I am going to try to tackle in a preliminary way a subject that generates a fair amount of controversy and about which I get quite a bit of email. The subject, broadly speaking, is how vegans should relate to omnivores given that ethical vegans regard the use of animals as involving serious violations of their rights not to be treated as human resources. Do ethical vegans have an obligation to be confrontational with omnivores and to relate to them the way in which we would relate to those who engage in serious crimes against humans?

In one sense, you can anticipate my answer to this question given that I argue that the primary obligation of animal advocates is to engage in creative, nonviolent vegan education.

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Still Doubting the Connections?

For many years, I have been making the point that we cannot morally distinguish speciesism from other forms of discrimination, such as racism, sexism, and heterosexism. I am always on the lookout for explicit connections and one came across my desk this week.

According to an article called Playing Chicken, Jason Atkins, a former Marine and insurance fraud investigator, has started a website that will transmit broadcasts of cockfighting, which is now illegal in all of the states, from a ring in Puerto Rico. If you click on the site, there is a promotional trailer showing scenes of fighting cocks and scantily clad women introducing the events. And Atkins has another site that features “broadcasts of bare knuckles, no rules Brazilian jujitsu matches dubbed ‘Rio Heroes,’ and what Atkins says is a sport made for America, ‘Girls and Guns,’ in which women wearing bikinis accessorized with double-thigh holsters and high-healed [sic] combat boots compete in a shoot-off of weapons that could easily outfit an American combat platoon in Iraq—everything from M-249 SAWs to Barrett .50 caliber sniper rifles.”

Sometimes, just when you think that it can’t get worse, it does.

Gary L. Francione
© 2007 Gary L. Francione

“Those who cannot remember the past are condemned to repeat it.”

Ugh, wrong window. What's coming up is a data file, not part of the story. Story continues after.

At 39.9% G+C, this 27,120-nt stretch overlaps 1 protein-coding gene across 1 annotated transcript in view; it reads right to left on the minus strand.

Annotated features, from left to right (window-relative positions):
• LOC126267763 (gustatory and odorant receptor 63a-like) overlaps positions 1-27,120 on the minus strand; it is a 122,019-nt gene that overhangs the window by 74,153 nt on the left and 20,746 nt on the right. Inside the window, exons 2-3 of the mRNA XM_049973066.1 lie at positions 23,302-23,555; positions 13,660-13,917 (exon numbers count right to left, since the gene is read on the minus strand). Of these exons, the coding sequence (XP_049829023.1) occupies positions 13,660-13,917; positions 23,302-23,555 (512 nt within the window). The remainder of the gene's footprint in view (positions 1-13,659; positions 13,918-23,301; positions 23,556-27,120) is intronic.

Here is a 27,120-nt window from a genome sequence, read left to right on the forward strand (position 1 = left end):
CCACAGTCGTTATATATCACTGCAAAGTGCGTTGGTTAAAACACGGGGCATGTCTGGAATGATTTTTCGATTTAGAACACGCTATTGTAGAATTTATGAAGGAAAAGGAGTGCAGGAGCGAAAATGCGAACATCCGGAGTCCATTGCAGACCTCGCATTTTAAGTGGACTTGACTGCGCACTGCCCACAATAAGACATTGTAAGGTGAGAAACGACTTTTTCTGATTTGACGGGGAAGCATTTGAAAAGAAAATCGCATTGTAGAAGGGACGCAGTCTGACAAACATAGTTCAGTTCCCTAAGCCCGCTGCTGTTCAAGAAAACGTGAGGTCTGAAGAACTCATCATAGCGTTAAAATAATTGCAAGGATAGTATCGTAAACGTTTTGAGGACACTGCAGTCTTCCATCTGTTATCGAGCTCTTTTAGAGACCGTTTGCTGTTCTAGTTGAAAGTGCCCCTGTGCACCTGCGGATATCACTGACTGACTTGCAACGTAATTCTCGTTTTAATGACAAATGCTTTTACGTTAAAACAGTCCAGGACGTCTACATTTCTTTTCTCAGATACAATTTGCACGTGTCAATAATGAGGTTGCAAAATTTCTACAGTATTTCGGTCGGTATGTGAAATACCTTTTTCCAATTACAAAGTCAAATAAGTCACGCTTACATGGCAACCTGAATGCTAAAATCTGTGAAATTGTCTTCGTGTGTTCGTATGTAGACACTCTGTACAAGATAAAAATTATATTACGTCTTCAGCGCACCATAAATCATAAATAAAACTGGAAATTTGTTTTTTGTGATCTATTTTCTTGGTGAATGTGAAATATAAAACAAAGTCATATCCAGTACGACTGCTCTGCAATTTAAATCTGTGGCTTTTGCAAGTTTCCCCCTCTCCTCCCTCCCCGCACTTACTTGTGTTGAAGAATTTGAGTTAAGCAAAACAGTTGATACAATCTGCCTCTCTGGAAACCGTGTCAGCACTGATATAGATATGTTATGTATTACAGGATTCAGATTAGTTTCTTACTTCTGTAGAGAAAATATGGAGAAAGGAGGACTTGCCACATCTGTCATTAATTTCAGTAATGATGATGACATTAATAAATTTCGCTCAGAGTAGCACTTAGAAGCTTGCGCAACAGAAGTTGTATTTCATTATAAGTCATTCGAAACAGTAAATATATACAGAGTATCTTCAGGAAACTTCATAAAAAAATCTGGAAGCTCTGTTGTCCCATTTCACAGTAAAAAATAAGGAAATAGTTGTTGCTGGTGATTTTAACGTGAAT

These words, written by philosopher George Santayana, seem to resonate with particular relevance these days, as we see a world engulfed in violence.

But Santayana also has something important to say to the animal movement.

Most of the large new welfarist animal organizations, both in the United States and Great Britain, claim to endorse veganism but will not promote it as the baseline of the movement because of the concern that veganism will appear to be too “radical” for the general public. So, these organizations promote “happy” meat and animal products that carry the Certified Humane Raised and Handled label or the Freedom Food label, or comply with the Farm Animal Compassionate Standards of Whole Foods, now on both sides of the Atlantic. And Peter Singer reminds us that being a consistent vegan is “fanatical” and that we may actually be obligated not to be vegans if to do so will upset others.

Those of us who maintain that veganism should be the clear and unequivocal moral baseline of the movement are told sternly by the new welfarists that society is not yet ready to hear the vegan message. We should focus on “cage-free” eggs and “free-range” meats instead.

And how does Santayana’s message apply in this context?

In 1944, Donald Watson founded The Vegan Society in the U.K. He coined the word “vegan” to describe someone who consumed no animal products. In the very first issue of the The Vegan News—63 years ago—Watson wrote:

A common criticism is that the time is not yet ripe for our reform. Can time ever be ripe for any reform unless it is ripened by human determination?

Watson pointed out how the opponents of slavery did not wait for the time to be “ripe” and that the proponents of clean water and sanitation met fierce opposition and did not wait for the “non-existent moment” when the time was “ripe.”

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Some Further Thoughts on Michael Vick

On August 2, I posted a blog essay entitled, A Note About Michael Vick. Vick’s behavior was obviously reprehensible. I wrote the blog because I was tired of hearing Vick criticized by self-righteous people who eat meat, attend rodeos, hunt, or participate in the many forms of animal exploitation that, unlike dog fighting, are accepted as legitimate activities by most people but that cause as much suffering to the animals involved.

Frankly, I did not think that there would be much of a response. After all, I have been making the same point for some years now in my writing—we suffer from a sort of “moral schizophrenia” where animals are concerned. On one hand, we treat some nonhumans, such as dogs and cats, as members of our families and become incensed in reaction to stories about the torture of such animals. On the other hand, we ignore entirely—indeed, we participate in—other animal uses that result in the torture of other animals whom we do not regard as “special.” This was a central point in my book, Introduction to Animal Rights: Your Child or the Dog?

Well, I was wrong about the reaction to my blog essay.